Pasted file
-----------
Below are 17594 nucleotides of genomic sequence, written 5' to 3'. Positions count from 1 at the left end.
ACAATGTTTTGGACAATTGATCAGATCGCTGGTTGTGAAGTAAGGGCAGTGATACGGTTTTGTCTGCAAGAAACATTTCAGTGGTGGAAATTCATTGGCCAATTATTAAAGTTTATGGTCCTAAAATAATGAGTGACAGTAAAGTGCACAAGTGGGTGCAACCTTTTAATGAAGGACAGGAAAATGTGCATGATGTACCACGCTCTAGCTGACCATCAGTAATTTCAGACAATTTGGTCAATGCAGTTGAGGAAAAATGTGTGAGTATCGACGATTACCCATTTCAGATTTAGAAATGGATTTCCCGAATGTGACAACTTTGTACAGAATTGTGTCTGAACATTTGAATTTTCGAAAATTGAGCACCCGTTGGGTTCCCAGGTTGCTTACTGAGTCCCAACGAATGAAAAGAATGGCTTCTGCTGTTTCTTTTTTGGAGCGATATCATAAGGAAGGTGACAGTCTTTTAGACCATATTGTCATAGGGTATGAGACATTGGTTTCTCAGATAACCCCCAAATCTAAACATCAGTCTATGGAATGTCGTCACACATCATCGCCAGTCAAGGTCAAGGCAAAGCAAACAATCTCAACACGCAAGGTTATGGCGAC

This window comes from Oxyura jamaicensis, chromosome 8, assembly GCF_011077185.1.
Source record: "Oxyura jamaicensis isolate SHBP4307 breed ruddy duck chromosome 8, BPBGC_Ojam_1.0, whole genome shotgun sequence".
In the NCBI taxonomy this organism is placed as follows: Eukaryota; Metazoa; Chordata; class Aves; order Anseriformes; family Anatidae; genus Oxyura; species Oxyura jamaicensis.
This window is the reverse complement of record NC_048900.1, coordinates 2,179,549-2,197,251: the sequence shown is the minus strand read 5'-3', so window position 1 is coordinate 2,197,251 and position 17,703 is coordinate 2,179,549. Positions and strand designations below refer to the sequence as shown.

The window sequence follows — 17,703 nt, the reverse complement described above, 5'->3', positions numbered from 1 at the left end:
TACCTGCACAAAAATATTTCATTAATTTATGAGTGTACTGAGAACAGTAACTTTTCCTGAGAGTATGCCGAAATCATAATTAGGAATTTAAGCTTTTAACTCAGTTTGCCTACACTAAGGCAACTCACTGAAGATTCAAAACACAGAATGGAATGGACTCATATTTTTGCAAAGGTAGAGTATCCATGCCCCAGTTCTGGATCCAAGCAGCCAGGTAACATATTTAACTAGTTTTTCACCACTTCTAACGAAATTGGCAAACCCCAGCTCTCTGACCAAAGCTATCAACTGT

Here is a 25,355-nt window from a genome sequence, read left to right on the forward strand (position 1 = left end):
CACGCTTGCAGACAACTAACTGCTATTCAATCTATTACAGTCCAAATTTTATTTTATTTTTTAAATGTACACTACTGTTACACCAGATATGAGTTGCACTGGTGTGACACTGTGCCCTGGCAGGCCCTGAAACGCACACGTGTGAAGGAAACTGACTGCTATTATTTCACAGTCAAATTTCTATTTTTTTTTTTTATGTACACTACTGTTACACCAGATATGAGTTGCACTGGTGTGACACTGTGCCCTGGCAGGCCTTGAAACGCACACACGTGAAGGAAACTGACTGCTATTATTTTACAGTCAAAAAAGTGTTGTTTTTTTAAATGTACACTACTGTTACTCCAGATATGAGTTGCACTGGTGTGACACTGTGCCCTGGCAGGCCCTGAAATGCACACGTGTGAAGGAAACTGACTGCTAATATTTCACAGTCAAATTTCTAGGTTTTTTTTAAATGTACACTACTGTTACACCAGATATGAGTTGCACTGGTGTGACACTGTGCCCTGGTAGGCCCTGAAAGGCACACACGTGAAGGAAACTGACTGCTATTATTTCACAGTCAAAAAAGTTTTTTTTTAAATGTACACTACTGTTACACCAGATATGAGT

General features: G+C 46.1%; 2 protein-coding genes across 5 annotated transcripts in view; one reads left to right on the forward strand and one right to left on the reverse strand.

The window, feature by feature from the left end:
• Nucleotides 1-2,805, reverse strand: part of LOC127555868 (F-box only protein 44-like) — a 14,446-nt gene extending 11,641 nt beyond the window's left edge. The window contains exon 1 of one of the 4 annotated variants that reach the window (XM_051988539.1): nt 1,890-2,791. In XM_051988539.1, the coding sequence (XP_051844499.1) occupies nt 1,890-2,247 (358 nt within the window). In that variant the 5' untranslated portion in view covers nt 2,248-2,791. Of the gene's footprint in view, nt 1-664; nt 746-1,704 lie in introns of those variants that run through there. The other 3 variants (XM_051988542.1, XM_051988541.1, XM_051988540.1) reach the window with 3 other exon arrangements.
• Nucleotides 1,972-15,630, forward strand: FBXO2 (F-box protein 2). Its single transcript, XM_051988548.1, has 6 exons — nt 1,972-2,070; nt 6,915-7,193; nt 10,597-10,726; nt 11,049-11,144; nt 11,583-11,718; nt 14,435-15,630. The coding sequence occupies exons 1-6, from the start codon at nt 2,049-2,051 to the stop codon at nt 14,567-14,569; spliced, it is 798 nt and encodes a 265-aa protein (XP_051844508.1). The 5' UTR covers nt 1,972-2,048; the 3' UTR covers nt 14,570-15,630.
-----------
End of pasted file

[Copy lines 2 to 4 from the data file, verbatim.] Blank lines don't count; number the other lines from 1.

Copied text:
ACAATGTTTTGGACAATTGATCAGATCGCTGGTTGTGAAGTAAGGGCAGTGATACGGTTTTGTCTGCAAGAAACATTTCAGTGGTGGAAATTCATTGGCCAATTATTAAAGTTTATGGTCCTAAAATAATGAGTGACAGTAAAGTGCACAAGTGGGTGCAACCTTTTAATGAAGGACAGGAAAATGTGCATGATGTACCACGCTCTAGCTGACCATCAGTAATTTCAGACAATTTGGTCAATGCAGTTGAGGAAAAATGTGTGAGTATCGACGATTACCCATTTCAGATTTAGAAATGGATTTCCCGAATGTGACAACTTTGTACAGAATTGTGTCTGAACATTTGAATTTTCGAAAATTGAGCACCCGTTGGGTTCCCAGGTTGCTTACTGAGTCCCAACGAATGAAAAGAATGGCTTCTGCTGTTTCTTTTTTGGAGCGATATCATAAGGAAGGTGACAGTCTTTTAGACCATATTGTCATAGGGTATGAGACATTGGTTTCTCAGATAACCCCCAAATCTAAACATCAGTCTATGGAATGTCGTCACACATCATCGCCAGTCAAGGTCAAGGCAAAGCAAACAATCTCAACACGCAAGGTTATGGCGAC

This window comes from Oxyura jamaicensis, chromosome 8, assembly GCF_011077185.1.
Source record: "Oxyura jamaicensis isolate SHBP4307 breed ruddy duck chromosome 8, BPBGC_Ojam_1.0, whole genome shotgun sequence".